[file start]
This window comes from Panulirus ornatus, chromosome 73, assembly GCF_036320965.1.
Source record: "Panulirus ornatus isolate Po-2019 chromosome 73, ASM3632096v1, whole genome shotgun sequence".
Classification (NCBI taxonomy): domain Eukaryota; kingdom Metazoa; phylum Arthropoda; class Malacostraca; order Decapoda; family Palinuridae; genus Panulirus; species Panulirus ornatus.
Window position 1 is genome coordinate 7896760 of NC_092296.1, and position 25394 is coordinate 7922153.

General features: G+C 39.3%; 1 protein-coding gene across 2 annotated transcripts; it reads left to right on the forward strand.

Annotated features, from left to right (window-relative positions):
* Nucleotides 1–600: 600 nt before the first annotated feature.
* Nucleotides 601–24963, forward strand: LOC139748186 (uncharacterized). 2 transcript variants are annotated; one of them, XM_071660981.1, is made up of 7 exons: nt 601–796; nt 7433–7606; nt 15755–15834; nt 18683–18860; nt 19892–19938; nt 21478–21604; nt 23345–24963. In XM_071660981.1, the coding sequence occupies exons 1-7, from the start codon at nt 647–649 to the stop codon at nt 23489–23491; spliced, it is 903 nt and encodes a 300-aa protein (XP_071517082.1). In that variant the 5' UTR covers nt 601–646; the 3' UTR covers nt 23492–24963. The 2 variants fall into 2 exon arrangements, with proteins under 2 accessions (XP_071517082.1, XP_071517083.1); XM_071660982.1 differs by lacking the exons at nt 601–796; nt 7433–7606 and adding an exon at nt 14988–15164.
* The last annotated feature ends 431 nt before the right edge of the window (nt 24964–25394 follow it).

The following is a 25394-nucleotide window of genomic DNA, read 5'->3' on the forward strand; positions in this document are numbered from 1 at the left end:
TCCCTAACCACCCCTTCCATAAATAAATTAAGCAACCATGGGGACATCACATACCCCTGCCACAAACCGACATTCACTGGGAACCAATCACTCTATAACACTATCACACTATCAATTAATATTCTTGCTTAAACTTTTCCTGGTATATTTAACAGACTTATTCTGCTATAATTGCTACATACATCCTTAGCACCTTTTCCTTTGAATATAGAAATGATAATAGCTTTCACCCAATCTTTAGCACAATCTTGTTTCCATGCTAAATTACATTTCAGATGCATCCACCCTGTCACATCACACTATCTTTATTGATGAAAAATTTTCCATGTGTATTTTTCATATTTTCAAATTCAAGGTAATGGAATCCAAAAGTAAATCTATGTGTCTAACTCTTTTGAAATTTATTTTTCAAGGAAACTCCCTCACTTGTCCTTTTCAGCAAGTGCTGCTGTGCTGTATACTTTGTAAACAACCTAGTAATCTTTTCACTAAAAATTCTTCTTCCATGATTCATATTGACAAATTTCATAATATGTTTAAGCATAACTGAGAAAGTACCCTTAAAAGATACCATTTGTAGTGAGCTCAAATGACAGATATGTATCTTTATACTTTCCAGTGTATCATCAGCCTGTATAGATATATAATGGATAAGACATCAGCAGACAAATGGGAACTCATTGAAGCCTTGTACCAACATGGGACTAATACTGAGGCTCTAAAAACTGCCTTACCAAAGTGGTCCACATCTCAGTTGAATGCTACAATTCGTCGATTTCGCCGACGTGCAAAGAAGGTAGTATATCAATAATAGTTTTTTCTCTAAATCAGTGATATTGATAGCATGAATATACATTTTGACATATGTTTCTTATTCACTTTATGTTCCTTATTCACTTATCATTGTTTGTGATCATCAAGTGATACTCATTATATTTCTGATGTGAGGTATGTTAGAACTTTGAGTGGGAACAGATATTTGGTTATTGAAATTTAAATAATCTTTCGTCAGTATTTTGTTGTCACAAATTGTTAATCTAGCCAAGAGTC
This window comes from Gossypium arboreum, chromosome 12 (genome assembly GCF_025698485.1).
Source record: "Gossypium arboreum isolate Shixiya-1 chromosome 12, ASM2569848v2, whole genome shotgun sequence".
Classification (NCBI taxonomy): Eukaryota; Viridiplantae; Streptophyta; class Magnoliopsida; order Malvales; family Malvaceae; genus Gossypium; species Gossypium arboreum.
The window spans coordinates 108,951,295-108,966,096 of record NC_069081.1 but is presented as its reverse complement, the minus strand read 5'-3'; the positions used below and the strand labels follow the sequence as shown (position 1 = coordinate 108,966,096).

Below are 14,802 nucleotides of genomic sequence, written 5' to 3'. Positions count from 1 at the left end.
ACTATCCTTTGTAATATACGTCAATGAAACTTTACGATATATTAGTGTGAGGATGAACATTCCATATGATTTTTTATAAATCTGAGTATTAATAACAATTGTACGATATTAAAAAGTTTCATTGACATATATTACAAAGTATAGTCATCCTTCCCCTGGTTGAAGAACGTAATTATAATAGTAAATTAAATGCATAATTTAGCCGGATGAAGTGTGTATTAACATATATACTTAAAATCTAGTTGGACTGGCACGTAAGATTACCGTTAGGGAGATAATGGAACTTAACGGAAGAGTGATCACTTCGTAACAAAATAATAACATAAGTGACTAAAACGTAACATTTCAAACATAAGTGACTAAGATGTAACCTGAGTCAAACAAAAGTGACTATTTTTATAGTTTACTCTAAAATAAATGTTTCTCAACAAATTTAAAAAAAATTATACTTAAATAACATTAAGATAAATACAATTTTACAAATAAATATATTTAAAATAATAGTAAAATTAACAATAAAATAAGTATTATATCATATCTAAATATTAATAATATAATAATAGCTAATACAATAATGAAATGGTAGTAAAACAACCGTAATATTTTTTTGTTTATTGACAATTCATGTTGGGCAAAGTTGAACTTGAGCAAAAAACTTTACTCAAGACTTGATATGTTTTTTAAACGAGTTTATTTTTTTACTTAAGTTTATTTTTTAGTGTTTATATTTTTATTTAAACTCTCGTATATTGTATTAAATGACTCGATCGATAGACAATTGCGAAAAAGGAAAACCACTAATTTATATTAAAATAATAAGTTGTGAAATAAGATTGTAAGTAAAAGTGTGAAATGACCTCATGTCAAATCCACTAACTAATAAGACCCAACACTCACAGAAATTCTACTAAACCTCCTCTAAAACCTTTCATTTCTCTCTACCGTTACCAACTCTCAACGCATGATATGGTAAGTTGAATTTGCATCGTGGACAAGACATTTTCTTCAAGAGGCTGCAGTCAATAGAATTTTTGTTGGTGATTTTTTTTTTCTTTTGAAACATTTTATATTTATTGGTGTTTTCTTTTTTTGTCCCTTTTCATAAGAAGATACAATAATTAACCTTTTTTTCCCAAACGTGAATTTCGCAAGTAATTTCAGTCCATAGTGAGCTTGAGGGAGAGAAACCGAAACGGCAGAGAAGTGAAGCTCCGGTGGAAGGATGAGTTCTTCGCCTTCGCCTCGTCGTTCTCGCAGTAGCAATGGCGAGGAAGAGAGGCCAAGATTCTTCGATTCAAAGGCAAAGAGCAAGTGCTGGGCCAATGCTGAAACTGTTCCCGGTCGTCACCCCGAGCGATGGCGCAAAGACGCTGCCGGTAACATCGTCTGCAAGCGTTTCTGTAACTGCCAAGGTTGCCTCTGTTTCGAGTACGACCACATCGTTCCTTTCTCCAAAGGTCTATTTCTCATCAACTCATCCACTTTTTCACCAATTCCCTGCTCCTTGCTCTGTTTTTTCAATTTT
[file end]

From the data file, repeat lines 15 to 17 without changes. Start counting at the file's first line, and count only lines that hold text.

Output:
The window spans coordinates 108,951,295-108,966,096 of record NC_069081.1 but is presented as its reverse complement, the minus strand read 5'-3'; the positions used below and the strand labels follow the sequence as shown (position 1 = coordinate 108,966,096).

Below are 14,802 nucleotides of genomic sequence, written 5' to 3'. Positions count from 1 at the left end.
ACTATCCTTTGTAATATACGTCAATGAAACTTTACGATATATTAGTGTGAGGATGAACATTCCATATGATTTTTTATAAATCTGAGTATTAATAACAATTGTACGATATTAAAAAGTTTCATTGACATATATTACAAAGTATAGTCATCCTTCCCCTGGTTGAAGAACGTAATTATAATAGTAAATTAAATGCATAATTTAGCCGGATGAAGTGTGTATTAACATATATACTTAAAATCTAGTTGGACTGGCACGTAAGATTACCGTTAGGGAGATAATGGAACTTAACGGAAGAGTGATCACTTCGTAACAAAATAATAACATAAGTGACTAAAACGTAACATTTCAAACATAAGTGACTAAGATGTAACCTGAGTCAAACAAAAGTGACTATTTTTATAGTTTACTCTAAAATAAATGTTTCTCAACAAATTTAAAAAAAATTATACTTAAATAACATTAAGATAAATACAATTTTACAAATAAATATATTTAAAATAATAGTAAAATTAACAATAAAATAAGTATTATATCATATCTAAATATTAATAATATAATAATAGCTAATACAATAATGAAATGGTAGTAAAACAACCGTAATATTTTTTTGTTTATTGACAATTCATGTTGGGCAAAGTTGAACTTGAGCAAAAAACTTTACTCAAGACTTGATATGTTTTTTAAACGAGTTTATTTTTTTACTTAAGTTTATTTTTTAGTGTTTATATTTTTATTTAAACTCTCGTATATTGTATTAAATGACTCGATCGATAGACAATTGCGAAAAAGGAAAACCACTAATTTATATTAAAATAATAAGTTGTGAAATAAGATTGTAAGTAAAAGTGTGAAATGACCTCATGTCAAATCCACTAACTAATAAGACCCAACACTCACAGAAATTCTACTAAACCTCCTCTAAAACCTTTCATTTCTCTCTACCGTTACCAACTCTCAACGCATGATATGGTAAGTTGAATTTGCATCGTGGACAAGACATTTTCTTCAAGAGGCTGCAGTCAATAGAATTTTTGTTGGTGATTTTTTTTTTCTTTTGAAACATTTTATATTTATTGGTGTTTTCTTTTTTTGTCCCTTTTCATAAGAAGATACAATAATTAACCTTTTTTTCCCAAACGTGAATTTCGCAAGTAATTTCAGTCCATAGTGAGCTTGAGGGAGAGAAACCGAAACGGCAGAGAAGTGAAGCTCCGGTGGAAGGATGAGTTCTTCGCCTTCGCCTCGTCGTTCTCGCAGTAGCAATGGCGAGGAAGAGAGGCCAAGATTCTTCGATTCAAAGGCAAAGAGCAAGTGCTGGGCCAATGCTGAAACTGTTCCCGGTCGTCACCCCGAGCGATGGCGCAAAGACGCTGCCGGTAACATCGTCTGCAAGCGTTTCTGTAACTGCCAAGGTTGCCTCTGTTTCGAGTACGACCACATCGTTCCTTTCTCCAAAGGTCTATTTCTCATCAACTCATCCACTTTTTCACCAATTCCCTGCTCCTTGCTCTGTTTTTTCAATTTT